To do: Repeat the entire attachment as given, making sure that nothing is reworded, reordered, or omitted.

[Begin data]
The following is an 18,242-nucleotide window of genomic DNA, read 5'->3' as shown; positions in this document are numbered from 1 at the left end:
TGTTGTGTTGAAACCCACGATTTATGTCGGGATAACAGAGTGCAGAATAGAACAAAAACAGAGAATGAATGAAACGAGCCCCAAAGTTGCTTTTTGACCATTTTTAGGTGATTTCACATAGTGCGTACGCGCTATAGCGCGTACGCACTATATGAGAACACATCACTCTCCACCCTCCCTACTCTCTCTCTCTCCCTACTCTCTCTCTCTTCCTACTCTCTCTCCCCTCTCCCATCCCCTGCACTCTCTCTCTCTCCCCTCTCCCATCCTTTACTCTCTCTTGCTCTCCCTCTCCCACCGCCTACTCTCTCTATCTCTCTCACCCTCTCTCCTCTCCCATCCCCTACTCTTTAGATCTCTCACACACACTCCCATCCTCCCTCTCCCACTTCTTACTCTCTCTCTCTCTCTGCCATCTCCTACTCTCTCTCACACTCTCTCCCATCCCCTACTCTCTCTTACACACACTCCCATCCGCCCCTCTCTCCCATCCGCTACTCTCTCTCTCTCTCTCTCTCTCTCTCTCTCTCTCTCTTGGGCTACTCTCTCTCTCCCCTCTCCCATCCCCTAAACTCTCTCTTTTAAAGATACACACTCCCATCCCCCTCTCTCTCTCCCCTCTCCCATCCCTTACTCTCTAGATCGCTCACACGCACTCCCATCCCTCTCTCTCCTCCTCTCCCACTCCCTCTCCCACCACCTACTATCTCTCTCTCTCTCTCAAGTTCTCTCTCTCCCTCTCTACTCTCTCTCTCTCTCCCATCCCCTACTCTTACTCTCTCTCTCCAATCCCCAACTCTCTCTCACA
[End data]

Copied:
The following is an 18,242-nucleotide window of genomic DNA, read 5'->3' as shown; positions in this document are numbered from 1 at the left end:
TGTTGTGTTGAAACCCACGATTTATGTCGGGATAACAGAGTGCAGAATAGAACAAAAACAGAGAATGAATGAAACGAGCCCCAAAGTTGCTTTTTGACCATTTTTAGGTGATTTCACATAGTGCGTACGCGCTATAGCGCGTACGCACTATATGAGAACACATCACTCTCCACCCTCCCTACTCTCTCTCTCTCCCTACTCTCTCTCTCTTCCTACTCTCTCTCCCCTCTCCCATCCCCTGCACTCTCTCTCTCTCCCCTCTCCCATCCTTTACTCTCTCTTGCTCTCCCTCTCCCACCGCCTACTCTCTCTATCTCTCTCACCCTCTCTCCTCTCCCATCCCCTACTCTTTAGATCTCTCACACACACTCCCATCCTCCCTCTCCCACTTCTTACTCTCTCTCTCTCTCTGCCATCTCCTACTCTCTCTCACACTCTCTCCCATCCCCTACTCTCTCTTACACACACTCCCATCCGCCCCTCTCTCCCATCCGCTACTCTCTCTCTCTCTCTCTCTCTCTCTCTCTCTCTCTCTTGGGCTACTCTCTCTCTCCCCTCTCCCATCCCCTAAACTCTCTCTTTTAAAGATACACACTCCCATCCCCCTCTCTCTCTCCCCTCTCCCATCCCTTACTCTCTAGATCGCTCACACGCACTCCCATCCCTCTCTCTCCTCCTCTCCCACTCCCTCTCCCACCACCTACTATCTCTCTCTCTCTCTCAAGTTCTCTCTCTCCCTCTCTACTCTCTCTCTCTCTCCCATCCCCTACTCTTACTCTCTCTCTCCAATCCCCAACTCTCTCTCACA